If your employer has docked your pay, cut your hours, given you less desirable assignments, or otherwise made your job more difficult because you filed a workers' compensation claim, it has committed illegal retaliation.
Workplace retaliation means your employer has effectively punished you for exercising a legally protected right, such as reporting a health and safety issue, complaining about a wage and hour violation, or trying to form a labor union.
In California, like in most states, it's also illegal for an employer to retaliate against an employee for filing a workers' comp claim. Employers cannot fire, threaten to fire, discipline, or otherwise discriminate against employees because they've applied for workers' comp benefits.
At the same time, employers may continue to run their businesses and take personnel actions based on legitimate business reasons. If your employer has taken an adverse employment action against you, the key question is whether this action was for a legitimate business reason or in retaliation for your workers' comp claim.
If you were having performance problems at work before your injuries, or if the company was cutting back hours for other employees, that might be evidence that your employer is acting for legitimate reasons. But if you haven't had performance issues and you're the only one whose hours are being reduced, it starts to look like you're being singled out because you applied for workers' comp.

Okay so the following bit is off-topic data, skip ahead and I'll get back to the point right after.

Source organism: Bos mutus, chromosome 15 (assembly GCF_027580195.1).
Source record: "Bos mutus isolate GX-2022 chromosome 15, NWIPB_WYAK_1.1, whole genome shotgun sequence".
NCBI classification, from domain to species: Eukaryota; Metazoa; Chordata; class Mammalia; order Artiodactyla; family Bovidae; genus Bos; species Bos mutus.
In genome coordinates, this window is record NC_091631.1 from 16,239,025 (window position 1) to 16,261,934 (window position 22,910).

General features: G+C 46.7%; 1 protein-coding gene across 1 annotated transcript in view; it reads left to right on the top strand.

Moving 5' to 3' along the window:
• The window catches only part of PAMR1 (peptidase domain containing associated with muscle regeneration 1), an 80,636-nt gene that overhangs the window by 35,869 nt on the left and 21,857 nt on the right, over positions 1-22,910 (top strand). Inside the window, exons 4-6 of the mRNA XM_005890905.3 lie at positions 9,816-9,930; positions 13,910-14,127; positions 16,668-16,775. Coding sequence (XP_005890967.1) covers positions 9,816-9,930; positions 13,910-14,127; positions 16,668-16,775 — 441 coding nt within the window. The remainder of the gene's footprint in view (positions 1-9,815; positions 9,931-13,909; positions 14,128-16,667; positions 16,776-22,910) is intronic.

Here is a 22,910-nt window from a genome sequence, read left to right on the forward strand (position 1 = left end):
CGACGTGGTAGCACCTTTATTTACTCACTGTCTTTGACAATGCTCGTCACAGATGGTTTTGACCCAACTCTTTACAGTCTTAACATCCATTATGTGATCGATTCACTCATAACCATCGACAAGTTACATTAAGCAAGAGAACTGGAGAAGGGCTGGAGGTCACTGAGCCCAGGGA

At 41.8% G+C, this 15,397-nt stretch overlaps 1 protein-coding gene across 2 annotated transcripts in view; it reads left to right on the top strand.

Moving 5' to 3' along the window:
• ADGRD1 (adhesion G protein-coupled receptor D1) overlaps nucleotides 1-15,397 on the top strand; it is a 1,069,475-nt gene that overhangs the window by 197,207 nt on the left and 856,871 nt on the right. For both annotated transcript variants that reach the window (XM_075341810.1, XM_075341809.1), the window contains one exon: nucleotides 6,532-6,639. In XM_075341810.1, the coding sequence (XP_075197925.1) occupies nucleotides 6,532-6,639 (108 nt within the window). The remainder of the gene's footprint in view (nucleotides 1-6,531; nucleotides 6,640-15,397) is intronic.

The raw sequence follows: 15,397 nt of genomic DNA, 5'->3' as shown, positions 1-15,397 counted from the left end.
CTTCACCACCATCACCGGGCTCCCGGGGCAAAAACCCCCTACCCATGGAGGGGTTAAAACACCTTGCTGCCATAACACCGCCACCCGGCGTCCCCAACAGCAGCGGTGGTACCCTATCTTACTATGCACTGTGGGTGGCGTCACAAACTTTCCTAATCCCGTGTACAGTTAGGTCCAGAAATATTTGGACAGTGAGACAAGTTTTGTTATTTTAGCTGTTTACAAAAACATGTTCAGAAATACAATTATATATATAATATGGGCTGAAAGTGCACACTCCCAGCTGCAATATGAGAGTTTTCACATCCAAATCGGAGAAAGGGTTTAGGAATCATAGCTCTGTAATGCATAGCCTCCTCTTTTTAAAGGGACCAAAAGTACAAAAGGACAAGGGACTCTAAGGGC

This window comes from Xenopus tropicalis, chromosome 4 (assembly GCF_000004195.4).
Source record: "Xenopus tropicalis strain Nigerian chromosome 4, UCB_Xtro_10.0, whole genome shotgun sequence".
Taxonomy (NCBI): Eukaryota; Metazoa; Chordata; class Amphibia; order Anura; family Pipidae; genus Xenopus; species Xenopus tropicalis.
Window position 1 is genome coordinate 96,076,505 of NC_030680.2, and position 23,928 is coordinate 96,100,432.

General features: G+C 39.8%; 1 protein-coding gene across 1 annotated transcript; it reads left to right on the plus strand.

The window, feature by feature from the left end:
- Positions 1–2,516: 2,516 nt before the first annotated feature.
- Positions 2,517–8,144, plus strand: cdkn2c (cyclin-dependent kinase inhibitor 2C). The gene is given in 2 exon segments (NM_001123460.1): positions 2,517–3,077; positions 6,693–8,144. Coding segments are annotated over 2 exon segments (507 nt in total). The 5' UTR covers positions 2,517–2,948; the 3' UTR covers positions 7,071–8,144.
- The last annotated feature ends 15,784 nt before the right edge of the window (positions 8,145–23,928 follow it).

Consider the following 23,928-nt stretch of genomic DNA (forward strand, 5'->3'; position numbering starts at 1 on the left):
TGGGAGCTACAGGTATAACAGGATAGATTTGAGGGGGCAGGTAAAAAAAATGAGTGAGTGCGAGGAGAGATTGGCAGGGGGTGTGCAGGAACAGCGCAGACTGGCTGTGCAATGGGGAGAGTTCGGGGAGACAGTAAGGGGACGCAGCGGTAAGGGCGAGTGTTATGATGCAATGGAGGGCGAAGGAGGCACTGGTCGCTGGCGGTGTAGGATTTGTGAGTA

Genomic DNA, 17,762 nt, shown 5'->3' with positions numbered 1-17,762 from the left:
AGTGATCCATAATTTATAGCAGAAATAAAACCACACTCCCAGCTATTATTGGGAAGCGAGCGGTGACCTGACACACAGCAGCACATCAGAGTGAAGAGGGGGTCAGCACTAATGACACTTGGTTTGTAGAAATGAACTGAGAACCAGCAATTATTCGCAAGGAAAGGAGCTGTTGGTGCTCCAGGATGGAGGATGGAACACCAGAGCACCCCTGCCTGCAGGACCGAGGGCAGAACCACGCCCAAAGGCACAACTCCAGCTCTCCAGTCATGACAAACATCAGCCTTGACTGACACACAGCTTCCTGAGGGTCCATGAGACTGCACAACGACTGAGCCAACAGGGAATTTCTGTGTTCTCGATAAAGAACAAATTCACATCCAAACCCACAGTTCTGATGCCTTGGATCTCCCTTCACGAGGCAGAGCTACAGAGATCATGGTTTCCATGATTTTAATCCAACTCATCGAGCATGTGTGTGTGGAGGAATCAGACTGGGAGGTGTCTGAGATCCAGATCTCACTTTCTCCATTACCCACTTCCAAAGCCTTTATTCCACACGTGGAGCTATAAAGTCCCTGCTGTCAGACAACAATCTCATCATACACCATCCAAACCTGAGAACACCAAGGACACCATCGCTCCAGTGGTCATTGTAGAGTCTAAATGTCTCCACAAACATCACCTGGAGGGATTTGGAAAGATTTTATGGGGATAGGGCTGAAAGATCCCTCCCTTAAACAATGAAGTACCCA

Because the legal penalties for retaliation can be expensive, your employer and its insurance company will no doubt do everything they can to prove that your supervisor had a legitimate business reason to cut your hours. So now would be a good time to speak with a workers' comp lawyer, if you haven't already done so. An attorney who's experienced in this area of the law can look at your situation, determine whether there's evidence of retaliation, and help you gather the kind of proof needed to support your claim.